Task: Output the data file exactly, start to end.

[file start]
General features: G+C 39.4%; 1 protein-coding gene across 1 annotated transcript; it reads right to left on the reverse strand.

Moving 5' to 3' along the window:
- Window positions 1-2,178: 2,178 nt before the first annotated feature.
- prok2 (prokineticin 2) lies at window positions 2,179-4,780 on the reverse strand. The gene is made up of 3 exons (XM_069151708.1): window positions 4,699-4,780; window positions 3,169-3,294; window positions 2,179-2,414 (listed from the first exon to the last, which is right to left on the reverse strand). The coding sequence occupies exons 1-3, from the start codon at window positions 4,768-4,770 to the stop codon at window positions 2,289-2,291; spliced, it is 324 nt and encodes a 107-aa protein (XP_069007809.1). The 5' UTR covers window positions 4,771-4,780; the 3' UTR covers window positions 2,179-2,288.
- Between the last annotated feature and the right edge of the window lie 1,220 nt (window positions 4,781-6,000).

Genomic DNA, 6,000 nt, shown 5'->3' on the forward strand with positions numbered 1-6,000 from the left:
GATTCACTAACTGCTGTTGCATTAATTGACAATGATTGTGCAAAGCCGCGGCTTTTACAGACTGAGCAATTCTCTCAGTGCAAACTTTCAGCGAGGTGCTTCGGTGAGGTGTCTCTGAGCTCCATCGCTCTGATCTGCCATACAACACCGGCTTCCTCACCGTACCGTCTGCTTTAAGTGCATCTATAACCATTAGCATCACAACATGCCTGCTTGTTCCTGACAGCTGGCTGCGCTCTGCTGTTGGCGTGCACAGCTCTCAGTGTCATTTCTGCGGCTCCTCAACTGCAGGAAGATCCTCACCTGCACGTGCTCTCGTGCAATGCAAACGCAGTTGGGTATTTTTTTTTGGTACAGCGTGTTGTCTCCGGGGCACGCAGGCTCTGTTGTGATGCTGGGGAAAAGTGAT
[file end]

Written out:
General features: G+C 39.4%; 1 protein-coding gene across 1 annotated transcript; it reads right to left on the reverse strand.

Moving 5' to 3' along the window:
- Window positions 1-2,178: 2,178 nt before the first annotated feature.
- prok2 (prokineticin 2) lies at window positions 2,179-4,780 on the reverse strand. The gene is made up of 3 exons (XM_069151708.1): window positions 4,699-4,780; window positions 3,169-3,294; window positions 2,179-2,414 (listed from the first exon to the last, which is right to left on the reverse strand). The coding sequence occupies exons 1-3, from the start codon at window positions 4,768-4,770 to the stop codon at window positions 2,289-2,291; spliced, it is 324 nt and encodes a 107-aa protein (XP_069007809.1). The 5' UTR covers window positions 4,771-4,780; the 3' UTR covers window positions 2,179-2,288.
- Between the last annotated feature and the right edge of the window lie 1,220 nt (window positions 4,781-6,000).

Genomic DNA, 6,000 nt, shown 5'->3' on the forward strand with positions numbered 1-6,000 from the left:
GATTCACTAACTGCTGTTGCATTAATTGACAATGATTGTGCAAAGCCGCGGCTTTTACAGACTGAGCAATTCTCTCAGTGCAAACTTTCAGCGAGGTGCTTCGGTGAGGTGTCTCTGAGCTCCATCGCTCTGATCTGCCATACAACACCGGCTTCCTCACCGTACCGTCTGCTTTAAGTGCATCTATAACCATTAGCATCACAACATGCCTGCTTGTTCCTGACAGCTGGCTGCGCTCTGCTGTTGGCGTGCACAGCTCTCAGTGTCATTTCTGCGGCTCCTCAACTGCAGGAAGATCCTCACCTGCACGTGCTCTCGTGCAATGCAAACGCAGTTGGGTATTTTTTTTTGGTACAGCGTGTTGTCTCCGGGGCACGCAGGCTCTGTTGTGATGCTGGGGAAAAGTGAT